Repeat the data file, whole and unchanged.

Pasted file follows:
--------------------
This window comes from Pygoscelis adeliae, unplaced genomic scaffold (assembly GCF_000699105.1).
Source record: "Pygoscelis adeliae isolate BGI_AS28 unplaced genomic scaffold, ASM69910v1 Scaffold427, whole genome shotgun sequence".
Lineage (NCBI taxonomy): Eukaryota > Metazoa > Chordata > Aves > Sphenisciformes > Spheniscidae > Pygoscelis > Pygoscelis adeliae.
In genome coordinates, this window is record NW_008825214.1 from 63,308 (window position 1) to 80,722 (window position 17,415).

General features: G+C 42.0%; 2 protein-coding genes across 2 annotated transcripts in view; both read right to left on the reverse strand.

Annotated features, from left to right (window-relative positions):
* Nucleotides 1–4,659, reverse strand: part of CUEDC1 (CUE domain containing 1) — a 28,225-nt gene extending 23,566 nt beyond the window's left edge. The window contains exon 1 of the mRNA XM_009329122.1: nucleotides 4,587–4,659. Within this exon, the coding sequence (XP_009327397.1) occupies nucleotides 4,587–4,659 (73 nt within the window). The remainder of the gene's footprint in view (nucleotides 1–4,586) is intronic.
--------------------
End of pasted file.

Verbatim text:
This window comes from Pygoscelis adeliae, unplaced genomic scaffold (assembly GCF_000699105.1).
Source record: "Pygoscelis adeliae isolate BGI_AS28 unplaced genomic scaffold, ASM69910v1 Scaffold427, whole genome shotgun sequence".
Lineage (NCBI taxonomy): Eukaryota > Metazoa > Chordata > Aves > Sphenisciformes > Spheniscidae > Pygoscelis > Pygoscelis adeliae.
In genome coordinates, this window is record NW_008825214.1 from 63,308 (window position 1) to 80,722 (window position 17,415).

General features: G+C 42.0%; 2 protein-coding genes across 2 annotated transcripts in view; both read right to left on the reverse strand.

Annotated features, from left to right (window-relative positions):
* Nucleotides 1–4,659, reverse strand: part of CUEDC1 (CUE domain containing 1) — a 28,225-nt gene extending 23,566 nt beyond the window's left edge. The window contains exon 1 of the mRNA XM_009329122.1: nucleotides 4,587–4,659. Within this exon, the coding sequence (XP_009327397.1) occupies nucleotides 4,587–4,659 (73 nt within the window). The remainder of the gene's footprint in view (nucleotides 1–4,586) is intronic.